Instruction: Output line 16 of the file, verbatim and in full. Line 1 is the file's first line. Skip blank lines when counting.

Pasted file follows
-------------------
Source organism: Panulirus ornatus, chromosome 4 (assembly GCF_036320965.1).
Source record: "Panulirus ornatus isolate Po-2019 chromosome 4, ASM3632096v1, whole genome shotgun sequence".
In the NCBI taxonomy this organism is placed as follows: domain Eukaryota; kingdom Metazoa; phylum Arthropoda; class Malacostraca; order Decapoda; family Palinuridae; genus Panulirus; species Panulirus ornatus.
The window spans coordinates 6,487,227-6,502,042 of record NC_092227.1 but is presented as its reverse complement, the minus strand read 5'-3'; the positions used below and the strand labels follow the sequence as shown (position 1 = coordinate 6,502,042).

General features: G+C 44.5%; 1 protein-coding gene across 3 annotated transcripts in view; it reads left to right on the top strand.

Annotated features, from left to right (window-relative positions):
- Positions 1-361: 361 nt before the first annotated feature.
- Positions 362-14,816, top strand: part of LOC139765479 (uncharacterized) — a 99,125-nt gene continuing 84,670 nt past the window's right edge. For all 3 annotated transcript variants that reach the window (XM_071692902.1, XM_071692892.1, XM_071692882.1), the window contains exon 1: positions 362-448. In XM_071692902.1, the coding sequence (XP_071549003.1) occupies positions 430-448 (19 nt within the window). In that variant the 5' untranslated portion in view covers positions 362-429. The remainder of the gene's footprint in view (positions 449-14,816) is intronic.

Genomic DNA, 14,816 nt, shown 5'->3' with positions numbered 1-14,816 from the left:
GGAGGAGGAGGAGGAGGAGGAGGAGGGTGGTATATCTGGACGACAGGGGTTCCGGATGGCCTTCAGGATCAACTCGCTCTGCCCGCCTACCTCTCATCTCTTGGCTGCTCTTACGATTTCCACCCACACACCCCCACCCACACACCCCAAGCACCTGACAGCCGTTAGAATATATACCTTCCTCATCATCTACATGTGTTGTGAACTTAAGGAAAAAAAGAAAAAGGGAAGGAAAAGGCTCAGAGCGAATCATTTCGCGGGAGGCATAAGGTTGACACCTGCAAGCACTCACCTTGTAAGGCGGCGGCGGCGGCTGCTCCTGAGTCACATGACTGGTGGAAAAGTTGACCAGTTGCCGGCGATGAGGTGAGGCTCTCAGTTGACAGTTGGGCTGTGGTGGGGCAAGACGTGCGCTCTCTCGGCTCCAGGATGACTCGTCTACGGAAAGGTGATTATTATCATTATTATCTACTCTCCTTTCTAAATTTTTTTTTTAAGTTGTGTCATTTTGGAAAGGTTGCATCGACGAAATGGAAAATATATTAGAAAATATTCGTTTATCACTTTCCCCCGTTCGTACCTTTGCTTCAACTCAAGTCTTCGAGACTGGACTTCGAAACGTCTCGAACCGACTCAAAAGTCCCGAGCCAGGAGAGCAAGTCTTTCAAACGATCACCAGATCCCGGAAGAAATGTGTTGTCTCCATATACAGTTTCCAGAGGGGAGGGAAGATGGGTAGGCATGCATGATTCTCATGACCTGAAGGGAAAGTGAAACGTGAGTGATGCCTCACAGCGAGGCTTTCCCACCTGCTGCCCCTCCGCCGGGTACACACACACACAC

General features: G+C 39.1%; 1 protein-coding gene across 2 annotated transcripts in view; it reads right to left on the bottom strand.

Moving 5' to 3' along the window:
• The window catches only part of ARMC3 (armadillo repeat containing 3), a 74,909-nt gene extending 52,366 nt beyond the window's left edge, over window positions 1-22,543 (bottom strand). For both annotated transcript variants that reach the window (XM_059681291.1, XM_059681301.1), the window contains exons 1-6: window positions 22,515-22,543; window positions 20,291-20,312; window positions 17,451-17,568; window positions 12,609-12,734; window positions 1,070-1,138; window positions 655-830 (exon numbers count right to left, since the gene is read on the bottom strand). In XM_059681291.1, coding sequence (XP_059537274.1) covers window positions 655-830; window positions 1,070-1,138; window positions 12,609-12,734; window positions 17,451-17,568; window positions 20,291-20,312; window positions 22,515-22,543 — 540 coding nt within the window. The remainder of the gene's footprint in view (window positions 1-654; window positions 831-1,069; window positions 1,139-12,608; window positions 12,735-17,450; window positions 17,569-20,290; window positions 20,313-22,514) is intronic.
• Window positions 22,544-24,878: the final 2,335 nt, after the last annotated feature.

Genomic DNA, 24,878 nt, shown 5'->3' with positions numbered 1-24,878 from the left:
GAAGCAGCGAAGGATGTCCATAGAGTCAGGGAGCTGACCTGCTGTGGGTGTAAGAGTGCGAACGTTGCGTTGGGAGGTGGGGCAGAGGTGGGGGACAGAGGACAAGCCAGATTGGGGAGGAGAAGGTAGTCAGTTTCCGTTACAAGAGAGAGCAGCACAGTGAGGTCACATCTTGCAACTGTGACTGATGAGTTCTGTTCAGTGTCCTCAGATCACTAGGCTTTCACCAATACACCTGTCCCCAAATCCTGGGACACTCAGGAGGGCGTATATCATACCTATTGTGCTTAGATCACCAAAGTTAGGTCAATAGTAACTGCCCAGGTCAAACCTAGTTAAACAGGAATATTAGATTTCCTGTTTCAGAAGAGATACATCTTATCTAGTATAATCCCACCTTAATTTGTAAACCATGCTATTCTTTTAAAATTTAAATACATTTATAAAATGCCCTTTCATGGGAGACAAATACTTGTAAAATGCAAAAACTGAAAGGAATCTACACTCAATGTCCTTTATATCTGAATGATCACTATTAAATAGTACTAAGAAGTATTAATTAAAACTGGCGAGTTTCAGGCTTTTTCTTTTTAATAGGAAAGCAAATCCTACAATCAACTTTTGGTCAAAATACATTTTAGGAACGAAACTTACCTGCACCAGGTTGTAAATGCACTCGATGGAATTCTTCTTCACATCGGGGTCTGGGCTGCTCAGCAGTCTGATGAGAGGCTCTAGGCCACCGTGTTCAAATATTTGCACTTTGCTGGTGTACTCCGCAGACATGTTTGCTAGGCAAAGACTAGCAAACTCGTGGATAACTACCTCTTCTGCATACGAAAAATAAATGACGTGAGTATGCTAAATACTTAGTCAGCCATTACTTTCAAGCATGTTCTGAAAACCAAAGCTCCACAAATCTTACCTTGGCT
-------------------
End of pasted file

GAAGCAGCGAAGGATGTCCATAGAGTCAGGGAGCTGACCTGCTGTGGGTGTAAGAGTGCGAACGTTGCGTTGGGAGGTGGGGCAGAGGTGGGGGACAGAGGACAAGCCAGATTGGGGAGGAGAAGGTAGTCAGTTTCCGTTACAAGAGAGAGCAGCACAGTGAGGTCACATCTTGCAACTGTGACTGATGAGTTCTGTTCAGTGTCCTCAGATCACTAGGCTTTCACCAATACACCTGTCCCCAAATCCTGGGACACTCAGGAGGGCGTATATCATACCTATTGTGCTTAGATCACCAAAGTTAGGTCAATAGTAACTGCCCAGGTCAAACCTAGTTAAACAGGAATATTAGATTTCCTGTTTCAGAAGAGATACATCTTATCTAGTATAATCCCACCTTAATTTGTAAACCATGCTATTCTTTTAAAATTTAAATACATTTATAAAATGCCCTTTCATGGGAGACAAATACTTGTAAAATGCAAAAACTGAAAGGAATCTACACTCAATGTCCTTTATATCTGAATGATCACTATTAAATAGTACTAAGAAGTATTAATTAAAACTGGCGAGTTTCAGGCTTTTTCTTTTTAATAGGAAAGCAAATCCTACAATCAACTTTTGGTCAAAATACATTTTAGGAACGAAACTTACCTGCACCAGGTTGTAAATGCACTCGATGGAATTCTTCTTCACATCGGGGTCTGGGCTGCTCAGCAGTCTGATGAGAGGCTCTAGGCCACCGTGTTCAAATATTTGCACTTTGCTGGTGTACTCCGCAGACATGTTTGCTAGGCAAAGACTAGCAAACTCGTGGATAACTACCTCTTCTGCATACGAAAAATAAATGACGTGAGTATGCTAAATACTTAGTCAGCCATTACTTTCAAGCATGTTCTGAAAACCAAAGCTCCACAAATCTTACCTTGGCT